Tom Raworth wanted a drink, he wanted “vodka with limes, and a double to start with.” Duncan told him that Feargal Sharkey had drunk everything in the Masonic Hall except for a bottle of pink gin the Lodge got in when they thought that Kenneth Slessor was coming up to report on the transmigration. Duncan opened the gin and offered a bottle of tonic water. Raworth wanted to know when the transmigration would occur. He said wanted to write a report for ‘Pepper’ an electronic literary journal. Duncan knew this was edited by the Red K, or at least started by the K before he lost the Poetry War. Duncan also knew the funds were drawn from the poetry mafia’s bank in America, run by the poetry academic, (this was her cover) Helen Vendler. “Where’s the money?” says the investigator from Internal Revenue. “The money? What a joke, there’s no money in poetry.” Vendler had relentlessly omitted Robert Duncan from every anthology she edited and generally made it clear she did not even consider his work. Just thinking of Vendler made Duncan furious.
“She rings up Dr Greene to check out the flathead fishing in Queensland,” said Tom Raworth with a smile. Duncan felt betrayed. He knew Raworth was double dealing somehow, and when Raworth had finished half a bottle of gin he slipped up. He took out his thin silver camera from his coat pocket an envelope fell onto the floor, it was addressed, in Raworth’s handwriting to Val Kilmer! “What the hell is going on here?” Duncan said. Baudelaire had finished his bath and came back into the library drying his hair with a towel. “Yes, Val Kilmer!” said Tom Raworth. “He is going to play the main role in Flowers of Evil - a big Hollywood movie based on the life and times of Charles Baudelaire.” “He will play me in my heyday!” said Baudelaire. “Yes, it’s all happening,” said Tom. “Charlie loves the idea of Val Kilmer, in fact he suggested it.”
“Tom, did you just say that Helen Vendler phoned the Doctor in Queensland to ask about flathead fishing?” Duncan, shaking his head. “Yes, Vendler is fascinated by flathead. She wants to come to Australia and give a lecture on Gwen Harwood at the University of Queensland so she can go flathead fishing with Doctor Greene.” Duncan let go with a stream of references and quotations from the 17th Century to the present day but right at the end he slipped in a sly question to Raworth. “Tell me Tom, what do you make of the poetry of the Red K?” Raworth was well known for his quickness, though now he stumbled and waited two seconds too long. Duncan knew these two desperados were either poetry gangsters or agents working for either Greene, Shelby or the Red K himself.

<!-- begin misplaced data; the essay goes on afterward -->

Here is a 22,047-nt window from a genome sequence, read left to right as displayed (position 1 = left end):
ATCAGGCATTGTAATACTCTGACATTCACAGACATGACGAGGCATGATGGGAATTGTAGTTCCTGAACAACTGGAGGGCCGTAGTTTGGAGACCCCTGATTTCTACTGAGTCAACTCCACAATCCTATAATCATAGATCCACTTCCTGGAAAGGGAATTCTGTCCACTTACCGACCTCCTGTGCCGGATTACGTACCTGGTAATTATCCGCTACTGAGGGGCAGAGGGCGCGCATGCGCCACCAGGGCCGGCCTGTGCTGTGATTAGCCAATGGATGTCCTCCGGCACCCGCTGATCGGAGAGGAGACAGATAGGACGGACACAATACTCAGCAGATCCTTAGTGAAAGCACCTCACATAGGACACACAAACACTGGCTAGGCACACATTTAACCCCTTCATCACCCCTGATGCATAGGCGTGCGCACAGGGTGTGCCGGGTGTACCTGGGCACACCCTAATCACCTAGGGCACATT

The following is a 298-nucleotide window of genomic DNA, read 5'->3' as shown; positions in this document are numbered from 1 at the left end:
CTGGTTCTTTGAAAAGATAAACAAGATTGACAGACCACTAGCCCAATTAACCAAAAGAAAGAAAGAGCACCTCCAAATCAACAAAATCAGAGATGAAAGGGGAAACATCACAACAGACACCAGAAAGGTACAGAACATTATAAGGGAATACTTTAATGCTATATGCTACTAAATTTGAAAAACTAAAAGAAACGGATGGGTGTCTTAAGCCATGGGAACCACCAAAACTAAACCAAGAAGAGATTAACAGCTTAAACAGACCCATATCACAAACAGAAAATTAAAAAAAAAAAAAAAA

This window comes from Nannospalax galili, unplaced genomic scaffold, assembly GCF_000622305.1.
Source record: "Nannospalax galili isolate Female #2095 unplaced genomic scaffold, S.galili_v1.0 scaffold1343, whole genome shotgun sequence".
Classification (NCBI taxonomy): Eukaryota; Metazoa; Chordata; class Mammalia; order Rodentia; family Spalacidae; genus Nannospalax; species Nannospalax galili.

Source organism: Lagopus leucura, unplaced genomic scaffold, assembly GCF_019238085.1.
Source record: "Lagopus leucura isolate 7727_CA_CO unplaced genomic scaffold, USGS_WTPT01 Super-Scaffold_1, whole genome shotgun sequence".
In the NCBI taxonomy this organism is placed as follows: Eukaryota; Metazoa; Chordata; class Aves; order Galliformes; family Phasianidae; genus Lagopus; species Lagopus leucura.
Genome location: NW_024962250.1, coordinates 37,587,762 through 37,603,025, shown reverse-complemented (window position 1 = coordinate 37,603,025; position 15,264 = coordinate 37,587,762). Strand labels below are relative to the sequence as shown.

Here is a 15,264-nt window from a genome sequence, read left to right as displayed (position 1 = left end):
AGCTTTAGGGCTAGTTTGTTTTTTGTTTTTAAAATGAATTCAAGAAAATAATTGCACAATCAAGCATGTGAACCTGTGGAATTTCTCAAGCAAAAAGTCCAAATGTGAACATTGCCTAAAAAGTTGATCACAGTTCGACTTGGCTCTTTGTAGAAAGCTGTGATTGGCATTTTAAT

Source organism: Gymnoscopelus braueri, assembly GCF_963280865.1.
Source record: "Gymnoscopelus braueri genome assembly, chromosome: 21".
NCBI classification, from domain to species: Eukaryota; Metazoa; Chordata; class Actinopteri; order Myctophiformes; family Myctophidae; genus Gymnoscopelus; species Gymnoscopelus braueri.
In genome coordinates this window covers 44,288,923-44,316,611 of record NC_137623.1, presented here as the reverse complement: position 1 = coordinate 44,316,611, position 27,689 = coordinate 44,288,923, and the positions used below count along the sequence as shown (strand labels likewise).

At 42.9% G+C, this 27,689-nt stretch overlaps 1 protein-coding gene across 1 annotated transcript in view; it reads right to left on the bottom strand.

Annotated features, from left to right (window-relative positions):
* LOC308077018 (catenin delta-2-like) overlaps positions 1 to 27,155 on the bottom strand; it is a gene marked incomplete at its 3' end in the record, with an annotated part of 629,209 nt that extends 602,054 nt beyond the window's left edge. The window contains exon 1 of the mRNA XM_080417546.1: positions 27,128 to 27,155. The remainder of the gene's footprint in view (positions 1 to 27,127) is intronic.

Feargal Sharkey came in with the crew of golden codgers, armed with their gaff-hooks and blackfish knives. They had been fishing all day and were going to cook up a feed for Duncan to bring him strength for his transmigration ceremony. Duncan said to Feargal “Throw them out, these two are frauds, they aren’t who they claim to be, throw them back into the river where they came in from.” At this Feargal tore off his clothes and mounted the old oak table in the library, he started flapping his arms and imitating the call of a male kookaburra. He danced around on the table and became a kookaburra shaman, his voice transforming from a human imitating a kookaburra into pure bird song. As he did this the golden codgers with their gaffs held in threatening positions ushered the two false poets out of the Budgewoi Masonic Hall.
It was 3am when Robert Duncan began to call on the soul of Eurydice. Outside the Milky Way looked like a great horn of fog flecked with stars and flares of starlight and cold fire. The constellations were spinning their light and drawing themselves onto the imagination of whoever looked up that night. The heavens were bright with darkness. Feargal Sharkey had recovered from his kookaburra shape-changing dance and was now settled into his special Eurydice hide on the edge of the Budgewoi Sports Ground. The golden codgers were in their beds and Duncan was chanting and calling up the dead from the library of the Masonic Hall.
How would Eurydice’s soul manifest itself? Would she return as a Goth and finally get to speak in the local version of English? She had never spoken in all the myths, not one word, in Greek or any other language. She was a silent figure for the wife of the first singer, the inventor of the lyre and the poet who charmed the King of Hell. What was behind this silence? Maybe Feargal Sharkey would be the first moral to hear Eurydice’s side of the myth, the first person to hear Eurydice’s own story.
Feargal peered through the slot in his special hide and saw the mist rolling in over the cricket pitch, over the turf and around the goal posts.